Check online reviews.
If you located a supplier on an Internet sourcing platform, you may be able to read reviews from past customers to see if there are any complaints. Review supplier websites and follow up by telephone. You should review the information on the supplier’s website, but do not forget to pick up the phone to call the number listed on the website and ask for additional information. Some suppliers do not have websites, but that is not necessarily a deal breaker. There can be many reasons that a supplier may not have what we think of as a necessary component of a business. So keep an open mind — but keep your eyes open, too.
Verify its registration and certification.
If you obtained a list of potential suppliers that were verified by a big B2B platform (like a gold member at Alibaba), you may not need to verify the actual existence of the suppliers. Otherwise, you need to do further due diligence on the supplier in addition to your online background check.
Ask the supplier for a copy of its business license.
A Chinese business license will show the company’s name, address, legal representative, registered capital, and other official company information. Suppliers that refuse or are unable to provide their business licenses are probably not worth your time. Dump them if they refuse. Note that a Chinese business license is only written in Chinese, so you may need a Chinese speaker to assist you.
Verify the supplier’s local registration.
Local level Chinese governments have an agency called the Administration for Industry and Commerce (AIC). The local AIC has official registration records of all companies in their local jurisdiction that can be accessed online. The official registration records include the company’s registration number, registered name, registered address, registered capital, business status, business scope, and other basic information on the company. Note that, most local AIC websites are in Chinese only, so you will need a Chinese speaker to assist you with this step as well. Be aware that the information on the local AICs may not be always up-to-date.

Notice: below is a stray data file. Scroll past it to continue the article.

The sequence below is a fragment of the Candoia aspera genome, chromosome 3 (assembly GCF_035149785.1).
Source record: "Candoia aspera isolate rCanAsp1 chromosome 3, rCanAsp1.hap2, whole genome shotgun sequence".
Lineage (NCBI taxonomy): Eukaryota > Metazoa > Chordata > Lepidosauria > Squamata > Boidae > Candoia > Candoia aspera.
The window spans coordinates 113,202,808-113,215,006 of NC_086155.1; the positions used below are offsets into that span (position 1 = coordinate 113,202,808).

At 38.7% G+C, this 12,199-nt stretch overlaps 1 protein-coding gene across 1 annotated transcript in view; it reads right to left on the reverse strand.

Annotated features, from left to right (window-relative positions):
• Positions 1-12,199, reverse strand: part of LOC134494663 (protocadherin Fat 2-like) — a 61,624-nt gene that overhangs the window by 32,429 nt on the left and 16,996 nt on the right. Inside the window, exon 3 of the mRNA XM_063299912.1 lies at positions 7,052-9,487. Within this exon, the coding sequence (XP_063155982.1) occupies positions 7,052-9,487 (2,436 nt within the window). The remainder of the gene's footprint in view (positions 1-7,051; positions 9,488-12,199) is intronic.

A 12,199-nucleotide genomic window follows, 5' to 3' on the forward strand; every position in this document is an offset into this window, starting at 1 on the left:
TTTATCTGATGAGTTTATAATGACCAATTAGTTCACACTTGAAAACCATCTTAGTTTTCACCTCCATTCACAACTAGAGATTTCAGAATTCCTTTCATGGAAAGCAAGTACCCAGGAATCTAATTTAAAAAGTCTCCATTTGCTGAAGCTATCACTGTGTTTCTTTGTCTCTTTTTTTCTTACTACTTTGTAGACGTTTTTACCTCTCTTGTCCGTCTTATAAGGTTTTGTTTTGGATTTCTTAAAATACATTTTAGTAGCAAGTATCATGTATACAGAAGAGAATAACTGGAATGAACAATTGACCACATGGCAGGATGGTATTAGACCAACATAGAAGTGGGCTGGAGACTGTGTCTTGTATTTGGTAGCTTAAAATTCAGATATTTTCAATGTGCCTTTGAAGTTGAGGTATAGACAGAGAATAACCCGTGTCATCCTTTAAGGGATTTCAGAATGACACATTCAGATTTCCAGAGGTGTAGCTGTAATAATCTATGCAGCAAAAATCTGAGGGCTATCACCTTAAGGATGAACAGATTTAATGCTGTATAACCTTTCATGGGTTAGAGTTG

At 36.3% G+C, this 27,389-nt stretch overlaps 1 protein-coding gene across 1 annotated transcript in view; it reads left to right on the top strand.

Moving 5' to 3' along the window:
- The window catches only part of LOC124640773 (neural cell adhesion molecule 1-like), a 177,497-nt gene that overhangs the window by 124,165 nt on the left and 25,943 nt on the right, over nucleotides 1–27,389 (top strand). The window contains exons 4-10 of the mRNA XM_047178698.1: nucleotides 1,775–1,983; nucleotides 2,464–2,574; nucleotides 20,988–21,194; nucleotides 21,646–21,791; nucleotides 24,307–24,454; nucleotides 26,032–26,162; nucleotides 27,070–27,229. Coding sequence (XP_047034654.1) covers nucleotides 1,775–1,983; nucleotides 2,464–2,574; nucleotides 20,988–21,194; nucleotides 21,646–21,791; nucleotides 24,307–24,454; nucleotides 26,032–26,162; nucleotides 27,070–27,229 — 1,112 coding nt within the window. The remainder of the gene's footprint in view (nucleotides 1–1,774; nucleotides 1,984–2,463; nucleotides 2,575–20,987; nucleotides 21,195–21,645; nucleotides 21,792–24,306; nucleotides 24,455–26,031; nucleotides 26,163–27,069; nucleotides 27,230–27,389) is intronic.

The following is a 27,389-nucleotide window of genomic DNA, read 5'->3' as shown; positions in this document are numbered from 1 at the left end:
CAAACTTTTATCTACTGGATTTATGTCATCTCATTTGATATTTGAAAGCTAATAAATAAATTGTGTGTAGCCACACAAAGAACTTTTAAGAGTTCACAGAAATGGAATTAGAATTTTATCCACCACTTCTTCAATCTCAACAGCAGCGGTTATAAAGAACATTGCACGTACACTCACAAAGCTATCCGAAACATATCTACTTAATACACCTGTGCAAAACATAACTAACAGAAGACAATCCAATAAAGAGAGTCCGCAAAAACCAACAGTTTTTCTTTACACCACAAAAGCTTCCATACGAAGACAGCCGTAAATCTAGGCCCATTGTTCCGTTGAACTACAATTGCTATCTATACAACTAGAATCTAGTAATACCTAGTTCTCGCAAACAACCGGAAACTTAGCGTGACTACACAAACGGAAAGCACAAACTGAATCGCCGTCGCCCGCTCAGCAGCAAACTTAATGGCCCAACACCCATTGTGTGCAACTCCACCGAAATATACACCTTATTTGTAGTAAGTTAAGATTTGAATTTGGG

Visit a local AIC office.
To get the most accurate and updated registered information on your suppliers, you could hire a Chinese agency to visit a local AIC office in person to review the hard copy of a company’s official registration records.
Visit suppliers yourself.
You could go the extra mile to visit a few selected suppliers yourself. While it may seem like a lot of work at the beginning, it could pay off handsomely in the long run. When you talk to your potential suppliers face to face, you can often get a better sense of who they are as a person as well as assess whether they would be a good fit, even if you need a third party to facilitate the communications. During the meeting, you can inspect their facilities, ask questions about their production capacity, product quality-inspection process, R&D capacity, and other important business aspects.